On Sunday morning, he renewed his plaintive whining. He touted a Saturday Night Live skit as evidence of “Media rigging election!” And he complained that coverage of the women who have stepped forward to allege that he inappropriately ogled, touched, groped, or assaulted them is turning women against him. “Election is being rigged by the media,” he tweeted, “in a coordinated effort with the Clinton campaign, by putting stories that never happened into news!”
It’s a charge his key surrogates have amplified. “Eighty to 85 percent of the media is against him,” Rudy Giuliani told Jake Tapper on Sunday. “I think that without the unending one-sided assault of the news media, Trump would be beating Hillary by 15 points,” Newt Gingrich said on ABC's This Week.
Where to begin?
The media made Donald Trump’s business career possible, and The Apprentice made him a fixture on the national stage. Perhaps no candidate in history has so masterfully generated wall-to-wall coverage of his every move. Outside of the Trump campaign, the media is more often blamed for facilitating his rise than for imperiling his chances. The man running his campaign, Steve Bannon, is the executive chairman of Breitbart—a media outlet sometimes accused of functioning as the propaganda arm of a campaign.
I don’t know how many reporters now oppose Trump—and neither does Giuliani. I don’t know how much support recent stories have cost Trump—and neither does Gingrich. What I do know is that Trump is not the passive victim of a vast conspiracy. For one thing, media outlets don’t conspire; they compete vigorously, sometimes viciously.
But even that elides the more central truth: Trump did this to himself. His conduct over decades, and his statements in recent months, generated the stories about which he now complains. He bragged, on video, about doing the very things women have stepped forward to allege he did, and which he now denies having done. He’s said things on the campaign trail that no modern candidate has said—and then complained when the press points this out.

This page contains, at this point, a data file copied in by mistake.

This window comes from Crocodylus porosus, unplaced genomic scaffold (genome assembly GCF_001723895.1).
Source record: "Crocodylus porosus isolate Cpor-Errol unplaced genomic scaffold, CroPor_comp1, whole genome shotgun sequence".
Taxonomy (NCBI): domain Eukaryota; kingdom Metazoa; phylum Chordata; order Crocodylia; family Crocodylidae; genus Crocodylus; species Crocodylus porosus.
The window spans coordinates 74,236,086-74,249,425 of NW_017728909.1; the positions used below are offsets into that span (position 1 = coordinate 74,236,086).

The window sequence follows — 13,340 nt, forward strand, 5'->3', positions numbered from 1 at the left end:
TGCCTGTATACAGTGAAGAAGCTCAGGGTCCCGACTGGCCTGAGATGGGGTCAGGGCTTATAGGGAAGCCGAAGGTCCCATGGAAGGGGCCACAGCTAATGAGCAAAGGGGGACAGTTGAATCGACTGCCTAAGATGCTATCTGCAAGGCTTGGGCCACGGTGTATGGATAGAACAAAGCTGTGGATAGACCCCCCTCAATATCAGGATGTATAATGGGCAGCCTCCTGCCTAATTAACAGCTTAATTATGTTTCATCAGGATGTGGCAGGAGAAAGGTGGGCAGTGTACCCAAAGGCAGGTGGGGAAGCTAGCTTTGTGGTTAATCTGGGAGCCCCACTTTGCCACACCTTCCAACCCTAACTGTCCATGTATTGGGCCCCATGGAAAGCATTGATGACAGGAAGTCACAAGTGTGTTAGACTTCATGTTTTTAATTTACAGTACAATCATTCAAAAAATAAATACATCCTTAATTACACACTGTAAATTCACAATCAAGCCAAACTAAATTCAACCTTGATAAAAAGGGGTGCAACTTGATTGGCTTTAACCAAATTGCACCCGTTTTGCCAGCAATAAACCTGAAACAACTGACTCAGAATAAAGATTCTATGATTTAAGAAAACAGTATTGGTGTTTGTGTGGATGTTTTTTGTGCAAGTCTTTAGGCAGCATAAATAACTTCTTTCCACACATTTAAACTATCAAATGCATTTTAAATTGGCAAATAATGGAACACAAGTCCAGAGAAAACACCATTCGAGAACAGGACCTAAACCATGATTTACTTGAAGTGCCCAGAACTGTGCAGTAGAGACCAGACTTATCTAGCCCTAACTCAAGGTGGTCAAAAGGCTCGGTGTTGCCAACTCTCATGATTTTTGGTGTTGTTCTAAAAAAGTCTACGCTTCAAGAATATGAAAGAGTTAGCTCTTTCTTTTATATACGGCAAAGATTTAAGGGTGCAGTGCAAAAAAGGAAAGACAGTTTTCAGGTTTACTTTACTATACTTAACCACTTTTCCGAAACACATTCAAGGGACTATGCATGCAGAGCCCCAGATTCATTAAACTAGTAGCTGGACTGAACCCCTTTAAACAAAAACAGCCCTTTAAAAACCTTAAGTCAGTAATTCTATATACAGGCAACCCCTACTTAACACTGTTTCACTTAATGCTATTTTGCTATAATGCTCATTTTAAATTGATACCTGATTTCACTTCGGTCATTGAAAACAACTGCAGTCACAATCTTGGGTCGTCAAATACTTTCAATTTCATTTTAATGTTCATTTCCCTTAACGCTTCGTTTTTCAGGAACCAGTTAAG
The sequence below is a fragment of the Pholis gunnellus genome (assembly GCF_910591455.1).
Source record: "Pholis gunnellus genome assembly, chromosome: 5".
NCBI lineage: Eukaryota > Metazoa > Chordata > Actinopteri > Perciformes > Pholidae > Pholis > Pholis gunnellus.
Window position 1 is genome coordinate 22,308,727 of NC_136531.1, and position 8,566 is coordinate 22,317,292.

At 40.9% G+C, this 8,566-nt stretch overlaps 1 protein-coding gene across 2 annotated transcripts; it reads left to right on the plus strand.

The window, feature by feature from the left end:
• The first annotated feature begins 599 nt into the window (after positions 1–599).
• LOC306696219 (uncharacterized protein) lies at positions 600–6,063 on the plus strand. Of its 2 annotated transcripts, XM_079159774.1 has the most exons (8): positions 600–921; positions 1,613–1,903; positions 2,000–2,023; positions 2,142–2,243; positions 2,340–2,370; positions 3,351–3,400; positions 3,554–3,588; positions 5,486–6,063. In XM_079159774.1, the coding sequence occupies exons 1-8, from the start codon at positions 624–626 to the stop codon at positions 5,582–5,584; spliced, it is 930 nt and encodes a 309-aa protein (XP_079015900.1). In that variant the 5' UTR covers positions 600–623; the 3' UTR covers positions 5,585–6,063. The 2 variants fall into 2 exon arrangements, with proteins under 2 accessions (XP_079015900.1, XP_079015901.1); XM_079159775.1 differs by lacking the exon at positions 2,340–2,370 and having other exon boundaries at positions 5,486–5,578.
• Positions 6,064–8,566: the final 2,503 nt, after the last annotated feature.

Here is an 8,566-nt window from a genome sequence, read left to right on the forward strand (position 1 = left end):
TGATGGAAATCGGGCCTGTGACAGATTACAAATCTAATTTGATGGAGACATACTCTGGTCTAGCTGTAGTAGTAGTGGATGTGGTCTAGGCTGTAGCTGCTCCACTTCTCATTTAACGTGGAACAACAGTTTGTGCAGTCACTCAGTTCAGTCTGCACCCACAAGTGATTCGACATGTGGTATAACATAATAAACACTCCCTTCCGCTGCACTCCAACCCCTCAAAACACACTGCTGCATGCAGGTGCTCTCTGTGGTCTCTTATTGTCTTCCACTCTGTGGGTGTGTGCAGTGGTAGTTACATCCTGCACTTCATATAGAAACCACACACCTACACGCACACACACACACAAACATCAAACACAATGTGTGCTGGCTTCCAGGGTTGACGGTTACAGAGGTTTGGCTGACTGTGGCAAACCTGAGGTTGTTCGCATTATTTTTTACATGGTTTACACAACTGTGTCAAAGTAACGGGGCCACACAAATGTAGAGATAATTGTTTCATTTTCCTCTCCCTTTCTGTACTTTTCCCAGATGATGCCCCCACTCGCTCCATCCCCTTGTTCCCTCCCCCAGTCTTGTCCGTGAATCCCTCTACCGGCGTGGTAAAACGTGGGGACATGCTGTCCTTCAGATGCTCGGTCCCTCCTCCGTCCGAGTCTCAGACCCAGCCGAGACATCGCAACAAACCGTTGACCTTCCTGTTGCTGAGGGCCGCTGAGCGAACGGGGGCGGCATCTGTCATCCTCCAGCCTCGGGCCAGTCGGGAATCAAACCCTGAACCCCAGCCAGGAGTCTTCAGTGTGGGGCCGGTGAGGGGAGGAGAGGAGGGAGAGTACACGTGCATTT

Moreover, he unilaterally disarmed, depriving himself of the mechanisms other Republicans, who have also complained about media bias, often use to respond. He alienated staunchly conservative outlets, feuding with Fox hosts, and leading National Review to call an entire issue, “Against Trump.” He failed to raise the funds that other candidates use to speak directly to voters, bypassing media outlets by using direct mail, phone calls, television advertising, and extensive field operations.
If media coverage is rigged against Donald Trump, it was Donald Trump who rigged it.
There’s a second charge that Trump has often appended to the first, as he did again on Sunday afternoon.
The second charge is equally specious. Trump has been complaining about voter fraud for months, and has doubled-down on those complaints in recent weeks. Last Saturday, in Manheim, Pennsylvania, he issued a dark warning to his supporters:
You’ve got to go out. You’ve got to go out. And you’ve got to get your friends. And you’ve got to get everyone you know. And you got to watch your polling booths, because I hear too many stories about Pennsylvania. Certain areas. I hear too many bad stories, and we can’t lose an election because of you know what I’m talking about.
Here, too, his supporters have amplified the charge. Giuliani told Tapper on Sunday:
There are a few places, and not many in swing states … where they have been notorious for stealing votes. Pennsylvania, Chicago. There have been places where a lot of cheating has gone on over the years … Dead people generally vote for Democrats, rather than Republicans … what they do is, they leave dead people on the rolls, and then they pay people to vote those dead people four, five, six, seven, eight, nine times.
This is, what’s the word? Oh, yes. This is a lie.